I’ve been pretty ill this weekend, so just a quick real-life mystery today. As is usual in the new year, I’ve been rooting through old notebooks to see which half-formed plots I’ve got buried there still interest me. My post about the Chess Mysteries of Sherlock Holmes reminded me about an idea for a plot about a chess automaton.
In my story, naturally the automaton appears to commit a dastardly crime: in this case, the murder of a chess champion during a chess demonstration, on stage in front of hundreds of a people. I’m pretty pleased with my “design” for the automaton and the subsequent murder. The automaton is shaped like the goddess of chess Caissa, and she’s unpacked and constructed from her component parts in full view of the audience before the game begins, to prove that there’s no-one concealed inside. I’m pretty sure it would work, and in fact I’m surprised that none of the automata exhibited at the time employed a similar trick. Now all I need is an actual plot to go with the crime!
Automata don’t feature as much in mystery fiction as you might expect. Despite being incredibly creepy, and an obvious candidate for “impossible” murders, there’s only really The Crooked Hinge by John Dickson Carr, and that’s a real hodge-podge of brilliant ideas and terrible execution.
Chess automata were a huge phenomenon in the 18th and 19th centuries, mechanical figures which could apparently play chess of their own accord. The Turk is the most famous, but there were quite a few which toured Europe and America, playing against the public, chess masters, celebrities and even royalty. Most of them were simply elaborate trick cabinets; the operator would open various windows in the base to show that they were apparently filled with cogs, but actually there was space for a human player to be concealed inside and operate the machine.
But Mephisto was different, apparently. Designed as a stylized devil, Mephisto was apparently “remotely controlled by electromechanical means”. But beyond that it’s hard to find any concrete information about it. How did it work? Or how might such a machine work? Was it just a cover story to distract from another concealed player, or was it really possible in 1876 to design an electromechanically operated arm that could move chess pieces around a board?
4 thoughts on “Mephisto”
Rich, do you still recall your automaton solution? I know you probably wouldn’t want to spoil it, but the idea sounds lovely.
I’ve also tried writing several stories on this topic–a fascinating one. Have you ever read magician Ricky Jay’s book on the subject?
P.S. Please come back–you and I may disagree on this or that, but I love the blog!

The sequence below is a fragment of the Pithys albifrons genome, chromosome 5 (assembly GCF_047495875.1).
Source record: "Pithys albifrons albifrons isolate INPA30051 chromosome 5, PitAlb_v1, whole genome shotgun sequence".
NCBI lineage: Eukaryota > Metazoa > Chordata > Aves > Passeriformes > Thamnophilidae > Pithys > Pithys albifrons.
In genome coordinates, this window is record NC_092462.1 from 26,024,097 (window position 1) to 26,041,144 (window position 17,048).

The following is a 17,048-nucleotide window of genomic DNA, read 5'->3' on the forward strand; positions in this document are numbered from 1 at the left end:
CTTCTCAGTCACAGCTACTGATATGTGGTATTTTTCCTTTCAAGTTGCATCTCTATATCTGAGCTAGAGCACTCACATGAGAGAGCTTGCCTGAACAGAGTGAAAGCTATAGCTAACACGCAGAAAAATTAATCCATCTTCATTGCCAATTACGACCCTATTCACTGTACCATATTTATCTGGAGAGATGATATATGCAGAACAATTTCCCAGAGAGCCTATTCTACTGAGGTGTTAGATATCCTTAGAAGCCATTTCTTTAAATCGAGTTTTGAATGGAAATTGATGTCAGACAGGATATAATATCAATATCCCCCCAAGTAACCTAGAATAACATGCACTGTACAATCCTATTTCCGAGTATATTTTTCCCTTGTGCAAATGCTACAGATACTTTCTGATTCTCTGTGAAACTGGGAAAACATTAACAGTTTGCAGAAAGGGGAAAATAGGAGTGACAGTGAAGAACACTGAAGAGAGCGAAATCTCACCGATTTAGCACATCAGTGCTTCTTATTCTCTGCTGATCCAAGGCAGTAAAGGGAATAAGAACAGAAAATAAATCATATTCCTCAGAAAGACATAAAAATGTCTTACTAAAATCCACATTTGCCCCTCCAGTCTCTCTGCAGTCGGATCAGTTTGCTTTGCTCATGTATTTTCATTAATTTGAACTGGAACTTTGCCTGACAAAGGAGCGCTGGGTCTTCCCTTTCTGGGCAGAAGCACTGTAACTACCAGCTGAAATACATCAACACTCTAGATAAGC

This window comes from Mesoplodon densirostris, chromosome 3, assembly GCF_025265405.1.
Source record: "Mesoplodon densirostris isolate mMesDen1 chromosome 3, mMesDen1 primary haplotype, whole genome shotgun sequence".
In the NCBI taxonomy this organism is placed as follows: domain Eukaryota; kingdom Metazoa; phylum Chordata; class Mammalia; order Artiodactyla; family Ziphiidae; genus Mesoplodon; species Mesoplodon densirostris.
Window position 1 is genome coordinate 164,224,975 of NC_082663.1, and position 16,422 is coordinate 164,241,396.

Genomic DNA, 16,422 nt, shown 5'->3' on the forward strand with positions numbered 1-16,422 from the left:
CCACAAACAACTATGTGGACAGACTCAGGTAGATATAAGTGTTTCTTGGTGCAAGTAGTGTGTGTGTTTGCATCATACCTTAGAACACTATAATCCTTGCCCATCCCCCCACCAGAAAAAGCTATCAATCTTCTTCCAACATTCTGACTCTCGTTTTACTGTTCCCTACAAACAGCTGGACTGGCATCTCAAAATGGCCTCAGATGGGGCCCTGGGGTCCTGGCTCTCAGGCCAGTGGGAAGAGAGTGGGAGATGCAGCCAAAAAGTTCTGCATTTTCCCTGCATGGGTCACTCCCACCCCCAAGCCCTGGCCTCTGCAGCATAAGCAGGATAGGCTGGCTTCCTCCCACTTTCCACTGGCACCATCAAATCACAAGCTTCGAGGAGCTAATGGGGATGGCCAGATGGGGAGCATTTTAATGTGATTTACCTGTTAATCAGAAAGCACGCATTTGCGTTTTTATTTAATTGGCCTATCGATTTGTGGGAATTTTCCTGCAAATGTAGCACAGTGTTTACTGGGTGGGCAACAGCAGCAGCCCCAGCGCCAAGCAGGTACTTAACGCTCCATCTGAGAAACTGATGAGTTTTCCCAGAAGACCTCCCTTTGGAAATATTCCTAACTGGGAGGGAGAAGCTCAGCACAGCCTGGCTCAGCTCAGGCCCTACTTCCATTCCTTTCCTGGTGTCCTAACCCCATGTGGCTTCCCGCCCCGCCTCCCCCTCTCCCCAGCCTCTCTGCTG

Hi Karl. Thanks for the kind comment! I’m hoping to return to blogging soon, but I’m just so busy.
I’ve actually been working on my Caissa story a bit this year. It’s now an epistolary novel set during the Congress of Vienna, so there’s a lot of research to do, but the central impossible crime and solution remains the same.
The Turk comes up in a lot of places, of course, but I haven’t read any books dedicated to it or other chess automata. Is Ricky Jay the American who built a replica Turk? I think I’ve seen some YouTube videos.
Thank you for the kind words as well.
Congratulations on the story’s progress, and I won’t ask you any more questions about it, then. (For this one, we shall regard spoilers somewhat… 🙂 ) An epistolary novel set during the Congress of Vienna sounds fantastic.
I’m in the same situation regarding notebooks of half-formed plot ideas. I seem to write down ideas wherever I go, so I remember (e.g.) going to a strawberry festival and writing down the first few ideas for a tale set there. Mysteries, ghost stories, historical fiction–there’s always something writer-types are scribbling…
I understand about the busyness, and I hope all’s going well. I agree with you completely that there needs to be a space to discuss the techniques of the detective story, including spoilers, more than simply reviewing.
As for Jay, he remains one of my favorite magicians of all time; for all that he was inspired in technique from Cardini and (especially) Dai Vernon, his talent remains remarkable, and, even when I know how the trick is done, I can never see Jay’s slight of hand. That is the sign of a master.
The book is Jay’s Journal of Anomalies. Excellent background material for the budding mystery writer; Carr would have loved it.